Though the series has a loyal following, the numbers weren’t what you’d expect from a Rockstar product. That had to have been a tough pill to swallow given the ridiculous development costs of the game.
8 Dead Space 2 – $120 Million
Tied for fifth place on our ranking is Dead Space 2. Developed by the now-defunct Visceral Games in 2011 as a follow-up to 2008’s Dead Space, Dead Space 2 was well received by both critics and fans. The game offered a fresh new take on the survival horror genre and cost around $60 million to develop.
Though it sold millions, the game still failed to meet sales expectations. At least to EA’s standards. Developer Zach Wilson lamented the game’s marketing costs and didn’t seem too pleased with how the game’s budget was handled. Regardless, Dead Space 2 still holds up as a fun and well-made game.
7 Halo 2 – $120 Million
Consider that Halo 2 came out seven years before Dead Space 2 and still carried a similar total cost of development. That fact alone is astounding. With inflation, Halo 2 actually ends up being the more expensively developed game of the two.
Halo 2 left behind a pretty big legacy, especially in regards to console online matchmaking. Fans will say that it’s still the best game in the series, and it’s hard to disagree with them there. There are still those dedicated to playing and speedrunning the game to this day.
6 Shadow of the Tomb Raider – $135 Million
Though not as well received as its predecessor, Shadow of the Tomb Raider outdid the 2013 reboot in at least one regard; cost. While Tomb Raider only cost around $100 million to get out, the 2018 sequel ended up with a slightly larger figure because of its promotion costs.
Shadow of the Tomb Raider is another game that got off to a slow start in regards to its sales. With over 4 million units moved, it makes the difficulty developers face when covering development costs all the more clear. At least players got another entry into the Tomb Raider series with the weapon-handy Lara Croft we all love.
5 Destiny – $140 Million
Speaking of Halo, this next Bungie title garnered quite a few comparisons to its spiritual predecessor when it came out back in 2014. Destiny received fairly positive reviews when it came out and intrigued many with its shared world multiplayer.
Back around the time of the game’s release, Activision CEO Bobby Kotick claimed that the publisher would be putting in $500 million towards the game. The actual amount of money that went into Destiny was much smaller, but still a huge total sum regardless.
4 Final Fantasy VII – $145 Million
Though the game’s recent remake is much more technologically advanced and graphically spectacular, the original Final Fantasy VII had a higher overall budget than its remake, which was about $80-100 million. This is mostly due to the $100 million spent on U.S. marketing, as the production budget was only $45 million.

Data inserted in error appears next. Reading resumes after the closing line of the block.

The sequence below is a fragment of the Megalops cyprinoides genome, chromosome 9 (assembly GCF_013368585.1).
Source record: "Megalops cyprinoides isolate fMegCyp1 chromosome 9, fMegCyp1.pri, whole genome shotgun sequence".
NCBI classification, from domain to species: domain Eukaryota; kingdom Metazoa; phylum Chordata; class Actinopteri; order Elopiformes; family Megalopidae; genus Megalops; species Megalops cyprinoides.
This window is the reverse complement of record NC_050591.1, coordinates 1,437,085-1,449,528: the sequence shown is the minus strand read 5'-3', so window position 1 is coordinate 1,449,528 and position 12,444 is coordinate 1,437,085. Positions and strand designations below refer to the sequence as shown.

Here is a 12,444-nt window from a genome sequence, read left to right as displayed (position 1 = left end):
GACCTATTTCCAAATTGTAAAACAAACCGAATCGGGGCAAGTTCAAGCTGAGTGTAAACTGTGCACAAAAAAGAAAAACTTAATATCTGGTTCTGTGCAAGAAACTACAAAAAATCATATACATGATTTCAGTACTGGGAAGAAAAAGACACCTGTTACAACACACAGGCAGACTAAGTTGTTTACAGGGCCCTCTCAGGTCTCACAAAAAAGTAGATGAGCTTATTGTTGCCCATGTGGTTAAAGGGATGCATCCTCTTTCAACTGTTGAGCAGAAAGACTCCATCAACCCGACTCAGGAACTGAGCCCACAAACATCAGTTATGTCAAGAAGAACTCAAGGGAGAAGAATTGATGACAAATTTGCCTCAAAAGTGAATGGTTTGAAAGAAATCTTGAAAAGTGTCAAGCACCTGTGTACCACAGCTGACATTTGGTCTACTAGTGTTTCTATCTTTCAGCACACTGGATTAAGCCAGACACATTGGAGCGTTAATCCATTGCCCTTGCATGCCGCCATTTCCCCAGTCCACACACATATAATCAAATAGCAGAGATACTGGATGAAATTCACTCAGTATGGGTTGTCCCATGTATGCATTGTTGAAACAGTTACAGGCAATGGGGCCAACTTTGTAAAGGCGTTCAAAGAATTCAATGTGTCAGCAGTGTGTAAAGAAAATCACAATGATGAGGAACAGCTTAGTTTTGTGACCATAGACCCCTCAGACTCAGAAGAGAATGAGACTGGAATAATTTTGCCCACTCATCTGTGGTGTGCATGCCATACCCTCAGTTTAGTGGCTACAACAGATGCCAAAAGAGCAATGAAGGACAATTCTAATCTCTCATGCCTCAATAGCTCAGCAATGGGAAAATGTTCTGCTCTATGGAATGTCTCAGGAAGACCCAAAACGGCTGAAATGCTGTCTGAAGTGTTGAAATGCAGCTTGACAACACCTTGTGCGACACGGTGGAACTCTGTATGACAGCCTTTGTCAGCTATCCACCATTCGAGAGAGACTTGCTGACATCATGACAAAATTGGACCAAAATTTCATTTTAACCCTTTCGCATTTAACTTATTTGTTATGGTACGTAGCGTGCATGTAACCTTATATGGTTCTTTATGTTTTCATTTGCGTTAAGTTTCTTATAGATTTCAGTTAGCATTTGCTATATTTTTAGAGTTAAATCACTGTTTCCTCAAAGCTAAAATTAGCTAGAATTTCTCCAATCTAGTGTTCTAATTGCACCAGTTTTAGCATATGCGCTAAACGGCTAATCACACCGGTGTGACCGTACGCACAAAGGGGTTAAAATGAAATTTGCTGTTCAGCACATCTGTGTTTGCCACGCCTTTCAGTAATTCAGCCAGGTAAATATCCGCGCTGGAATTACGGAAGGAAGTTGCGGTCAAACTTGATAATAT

Being the best-selling game in the series to date, Final Fantasy VII was the game that introduced many players to the series, especially considering it was the first one ever released in Europe. Its use of cinematics, 3D graphics, and game mechanics still influence the game industry to this day.
3 Star Wars: The Old Republic – $200 Million
As soon as it was first announced in 2008, Bioware’s The Old Republic seemed like an ambitious title. The game promised so many features and so much exploration and choice that would make any gamer want to become a Jedi. Such promises, though, always come with a price, this one being literal millions.
There are no marketing cost estimates for this game, meaning that the bulk of this $200 million went into development. For such a massive and overall successful project, that isn’t too hard of a pill to swallow.
2 Call of Duty: Modern Warfare 2 – $250 Million
Still one of the most popular games in the Call of Duty series, Modern Warfare 2 was a critical and financial success for Infinity Ward and Activision. It didn’t come cheap though, and it’s no surprise to find it so high on this list.
What’s pretty irregular about Modern Warfare 2’s development costs is that most of the $250 million didn’t even go towards development, but rather marketing for the game. While development took up around $40-50 million, marketing cost a whopping $200 million. The game itself didn’t even cost all that much to make.
1 Grand Theft Auto V – $265 Million
One of the biggest releases of this decade, it’s no surprise seeing GTA V where it is on this list. Rockstar’s money-maker franchise certainly brings in a lot of cash for the developer. But anyone who’s played GTA V will agree that it isn’t a half-hearted effort.
There are plenty of resources that go into making a game as big and ambitious as GTA V what it is. With millions being put into both the game’s development and marketing, fan expected – and got – a real quality product.